DFW Airport’s Mitzi Chollampel: “It’s Relationships That Really Move the Needle.”

TALENT POOL Chollampel and her staff strive to improve the day-to-day experience of 73 million annual passengers at the world's fourth-busiest airport.

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Whether she’s at work, serving in the community, or spending time with her family, Mitzi Chollampel places a high priority on building strong relationships.

As the senior manager of communications and marketing at Dallas Fort Worth International Airport, Chollampel says that people must come first for the airport and the region to continue to thrive.

“People make things happen,” she says. “It’s relationships that really move the needle and help you find success.”

Her philosophy as she leads the airport’s international and domestic marketing, digital marketing, and social media presence is to define DFW’s audience, meet customers’ needs, and focus on relationships at every level.

A world-class airport impacts the region’s economy in many ways, she says.

More companies are choosing to bring their headquarters to the area because of the easy air access both in the United States and abroad.

“We’re lucky enough that you can get to every major North American city in less than four hours,” Chollampel says.

The central location and the volume of flights to popular cities help business travelers get where they want to go when they want to get there and get back home again.

For instance, with almost 30 flights a day to the New York City area, taking a day trip for business is doable.

DFW also has a growing international reach with direct flights to almost 70 global destinations. The airport added 14 new international routes in the last year, including Dublin, Ireland, and Munich, Germany. Auckland, New Zealand, has been announced as a new route for 2020.

International profile

Chollampel works with regional leaders to help draw more business and leisure to North Texas.

At least once a year, she travels abroad with the mayors from Dallas and Fort Worth, along with representatives of area chambers of commerce and tourism boards, to raise the region’s profile internationally.

It’s paid off with more international destinations, increased regional business and tourism opportunities, and a growing role in global logistics, she says.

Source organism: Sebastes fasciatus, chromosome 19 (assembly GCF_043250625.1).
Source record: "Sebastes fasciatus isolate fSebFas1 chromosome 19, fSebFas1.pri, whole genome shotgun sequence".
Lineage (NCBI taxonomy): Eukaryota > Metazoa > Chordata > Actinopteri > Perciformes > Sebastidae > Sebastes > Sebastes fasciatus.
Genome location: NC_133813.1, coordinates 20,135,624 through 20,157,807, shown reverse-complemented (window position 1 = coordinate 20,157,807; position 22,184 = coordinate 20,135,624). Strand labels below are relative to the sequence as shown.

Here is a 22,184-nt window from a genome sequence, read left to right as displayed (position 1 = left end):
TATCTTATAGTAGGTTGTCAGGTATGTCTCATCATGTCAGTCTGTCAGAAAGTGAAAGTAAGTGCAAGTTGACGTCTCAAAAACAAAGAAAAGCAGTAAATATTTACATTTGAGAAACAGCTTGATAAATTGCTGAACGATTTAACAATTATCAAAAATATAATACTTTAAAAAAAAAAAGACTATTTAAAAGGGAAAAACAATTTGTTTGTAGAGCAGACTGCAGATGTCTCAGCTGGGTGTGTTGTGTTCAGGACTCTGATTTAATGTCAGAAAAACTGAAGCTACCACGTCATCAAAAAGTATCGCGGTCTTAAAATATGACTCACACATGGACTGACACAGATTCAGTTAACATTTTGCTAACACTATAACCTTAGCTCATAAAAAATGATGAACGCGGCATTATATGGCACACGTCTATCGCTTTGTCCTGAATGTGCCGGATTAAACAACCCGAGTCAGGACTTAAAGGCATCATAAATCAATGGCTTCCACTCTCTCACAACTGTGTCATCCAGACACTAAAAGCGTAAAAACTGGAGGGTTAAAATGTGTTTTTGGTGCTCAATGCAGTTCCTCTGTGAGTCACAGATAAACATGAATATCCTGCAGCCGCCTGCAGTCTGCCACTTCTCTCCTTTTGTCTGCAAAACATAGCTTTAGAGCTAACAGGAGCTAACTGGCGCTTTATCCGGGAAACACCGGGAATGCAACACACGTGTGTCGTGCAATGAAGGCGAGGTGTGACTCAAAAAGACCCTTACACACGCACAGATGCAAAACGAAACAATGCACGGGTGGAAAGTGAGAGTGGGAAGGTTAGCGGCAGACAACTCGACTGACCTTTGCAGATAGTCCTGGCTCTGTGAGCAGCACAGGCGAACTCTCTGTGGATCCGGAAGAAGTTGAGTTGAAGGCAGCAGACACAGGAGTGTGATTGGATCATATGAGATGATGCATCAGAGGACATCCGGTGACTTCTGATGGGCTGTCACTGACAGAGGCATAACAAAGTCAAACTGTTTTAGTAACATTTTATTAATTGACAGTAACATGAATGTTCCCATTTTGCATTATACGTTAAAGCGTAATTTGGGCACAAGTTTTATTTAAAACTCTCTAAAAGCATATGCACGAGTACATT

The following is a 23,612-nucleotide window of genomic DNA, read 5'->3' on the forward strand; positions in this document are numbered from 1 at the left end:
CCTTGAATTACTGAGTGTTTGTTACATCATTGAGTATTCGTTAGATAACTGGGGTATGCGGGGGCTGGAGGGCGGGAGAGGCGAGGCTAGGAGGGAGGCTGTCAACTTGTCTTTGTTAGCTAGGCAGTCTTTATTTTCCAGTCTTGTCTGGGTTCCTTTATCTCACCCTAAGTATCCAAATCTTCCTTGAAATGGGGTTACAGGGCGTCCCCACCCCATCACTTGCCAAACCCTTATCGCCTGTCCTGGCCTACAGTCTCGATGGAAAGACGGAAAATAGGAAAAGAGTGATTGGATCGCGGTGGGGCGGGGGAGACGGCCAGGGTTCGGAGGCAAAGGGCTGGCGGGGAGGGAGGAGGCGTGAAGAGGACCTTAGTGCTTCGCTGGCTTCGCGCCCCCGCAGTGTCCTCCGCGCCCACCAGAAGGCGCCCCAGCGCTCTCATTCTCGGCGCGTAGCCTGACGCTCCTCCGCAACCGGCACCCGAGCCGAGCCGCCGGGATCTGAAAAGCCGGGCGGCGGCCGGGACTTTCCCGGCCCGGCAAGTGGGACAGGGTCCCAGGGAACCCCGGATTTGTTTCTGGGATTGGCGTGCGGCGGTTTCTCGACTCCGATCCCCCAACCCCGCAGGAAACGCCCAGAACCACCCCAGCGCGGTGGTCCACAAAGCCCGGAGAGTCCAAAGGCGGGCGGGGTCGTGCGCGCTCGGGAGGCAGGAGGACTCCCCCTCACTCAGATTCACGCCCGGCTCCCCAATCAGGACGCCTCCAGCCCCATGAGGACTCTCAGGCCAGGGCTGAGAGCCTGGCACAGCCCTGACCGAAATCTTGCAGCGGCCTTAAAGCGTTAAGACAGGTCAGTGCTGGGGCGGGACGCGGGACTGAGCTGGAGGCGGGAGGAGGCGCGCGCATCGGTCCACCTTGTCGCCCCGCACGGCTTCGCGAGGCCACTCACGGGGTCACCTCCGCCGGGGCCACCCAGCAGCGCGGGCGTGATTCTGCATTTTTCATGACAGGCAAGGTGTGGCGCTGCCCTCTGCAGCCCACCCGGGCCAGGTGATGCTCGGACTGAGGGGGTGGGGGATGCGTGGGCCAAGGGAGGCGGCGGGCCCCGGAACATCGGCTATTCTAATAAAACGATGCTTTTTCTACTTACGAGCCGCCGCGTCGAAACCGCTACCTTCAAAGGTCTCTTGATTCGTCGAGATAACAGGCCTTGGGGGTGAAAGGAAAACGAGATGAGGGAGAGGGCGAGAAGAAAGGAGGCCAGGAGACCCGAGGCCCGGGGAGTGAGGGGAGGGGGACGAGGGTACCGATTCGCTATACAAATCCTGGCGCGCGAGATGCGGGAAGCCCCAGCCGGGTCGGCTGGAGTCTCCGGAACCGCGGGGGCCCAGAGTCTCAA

As the airport adds more cargo service, warehouses and distribution centers follow.

“DFW has become an important hub between Asia and Latin America as they move cargo between the two,” Chollampel says.

All this is a boon to real estate development and local businesses, she said.

According to its most recent fact sheet, Dallas Fort Worth International Airport has an annual impact on the region’s economy of $37 billion.

While growing the airport’s business is a primary objective, Chollampel and her staff also strive to improve the day-to-day experience of 73 million annual passengers.

The Dallas Fort Worth International Airport mobile app has added some new features, like live wait times for the airport’s 14 security checkpoints. Travelers also can check real-time flight information, order food, and get a better deal on parking by paying in advance.

DFW is the fourth-busiest airport in the world, based on flight operations.

“We try to educate passengers on why this is good for them because sometimes people think, ‘why do you want to be one of the busiest airports in the world?’” she says.

Easy access to more destinations helps many travelers. Chollampel says that it’s all about making sure relationships with customers improve along with the volume of air service.

Community counts

Building relationships in the community have also benefited her, not only in business but by gaining opportunities and insights to serve the community.

Chollampel says being a part of the Dallas Regional Chamber’s Leadership Dallas program gave her opportunities to interact with leaders from the nonprofit sector, local governmental agencies, and the business community.

“We learned how our major issues are interrelated and what we can do to take our region to the next level,” she says.

Chollampel was an adviser for the Leadership Dallas Class of 2019 and enjoys interacting with Leadership Dallas alumni and has found amazing mentors throughout the community. “I look at mentors almost as a personal board of directors,” she says. “Leadership Dallas gave me a whole other dimension to my personal board of directors.”

In addition to her Leadership Dallas involvement, Chollampel serves on the board of directors for the AT&T Performing Arts Center.

The Longhorn grad also is one of the founders of Kappa Phi Gamma, the first South-Asian interest sorority. Founded at the University of Texas in 1998, the sorority now has more than 1,000 members at 20 universities.

Chollampel and husband John Chollampel, who works in flood risk management, have three children: 10, 8, and 5.

This article was originally published in the Winter 2020 edition of the Dallas Fort Worth Real Estate Review. 

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